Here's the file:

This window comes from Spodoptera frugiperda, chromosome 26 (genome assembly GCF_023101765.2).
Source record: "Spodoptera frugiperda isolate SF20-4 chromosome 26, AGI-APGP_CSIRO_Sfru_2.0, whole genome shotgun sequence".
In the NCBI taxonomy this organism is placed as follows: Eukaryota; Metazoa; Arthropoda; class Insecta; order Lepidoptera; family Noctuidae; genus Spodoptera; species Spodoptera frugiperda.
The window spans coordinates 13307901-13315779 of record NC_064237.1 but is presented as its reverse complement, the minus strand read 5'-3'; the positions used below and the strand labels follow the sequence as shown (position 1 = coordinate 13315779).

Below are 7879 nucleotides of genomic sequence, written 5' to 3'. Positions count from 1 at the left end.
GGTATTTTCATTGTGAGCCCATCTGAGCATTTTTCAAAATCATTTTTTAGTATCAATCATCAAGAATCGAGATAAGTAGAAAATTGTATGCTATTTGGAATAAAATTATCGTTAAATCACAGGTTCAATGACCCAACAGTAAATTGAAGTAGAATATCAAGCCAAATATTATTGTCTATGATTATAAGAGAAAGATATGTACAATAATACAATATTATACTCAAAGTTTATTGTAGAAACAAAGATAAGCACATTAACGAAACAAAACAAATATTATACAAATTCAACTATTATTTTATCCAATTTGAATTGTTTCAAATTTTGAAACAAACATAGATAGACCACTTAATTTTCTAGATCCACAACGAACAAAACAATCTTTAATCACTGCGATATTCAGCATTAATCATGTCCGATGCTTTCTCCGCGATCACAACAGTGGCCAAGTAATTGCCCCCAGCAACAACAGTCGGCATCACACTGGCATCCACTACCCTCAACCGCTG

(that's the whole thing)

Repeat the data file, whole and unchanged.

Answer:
This window comes from Spodoptera frugiperda, chromosome 26 (genome assembly GCF_023101765.2).
Source record: "Spodoptera frugiperda isolate SF20-4 chromosome 26, AGI-APGP_CSIRO_Sfru_2.0, whole genome shotgun sequence".
In the NCBI taxonomy this organism is placed as follows: Eukaryota; Metazoa; Arthropoda; class Insecta; order Lepidoptera; family Noctuidae; genus Spodoptera; species Spodoptera frugiperda.
The window spans coordinates 13307901-13315779 of record NC_064237.1 but is presented as its reverse complement, the minus strand read 5'-3'; the positions used below and the strand labels follow the sequence as shown (position 1 = coordinate 13315779).

Below are 7879 nucleotides of genomic sequence, written 5' to 3'. Positions count from 1 at the left end.
GGTATTTTCATTGTGAGCCCATCTGAGCATTTTTCAAAATCATTTTTTAGTATCAATCATCAAGAATCGAGATAAGTAGAAAATTGTATGCTATTTGGAATAAAATTATCGTTAAATCACAGGTTCAATGACCCAACAGTAAATTGAAGTAGAATATCAAGCCAAATATTATTGTCTATGATTATAAGAGAAAGATATGTACAATAATACAATATTATACTCAAAGTTTATTGTAGAAACAAAGATAAGCACATTAACGAAACAAAACAAATATTATACAAATTCAACTATTATTTTATCCAATTTGAATTGTTTCAAATTTTGAAACAAACATAGATAGACCACTTAATTTTCTAGATCCACAACGAACAAAACAATCTTTAATCACTGCGATATTCAGCATTAATCATGTCCGATGCTTTCTCCGCGATCACAACAGTGGCCAAGTAATTGCCCCCAGCAACAACAGTCGGCATCACACTGGCATCCACTACCCTCAACCGCTG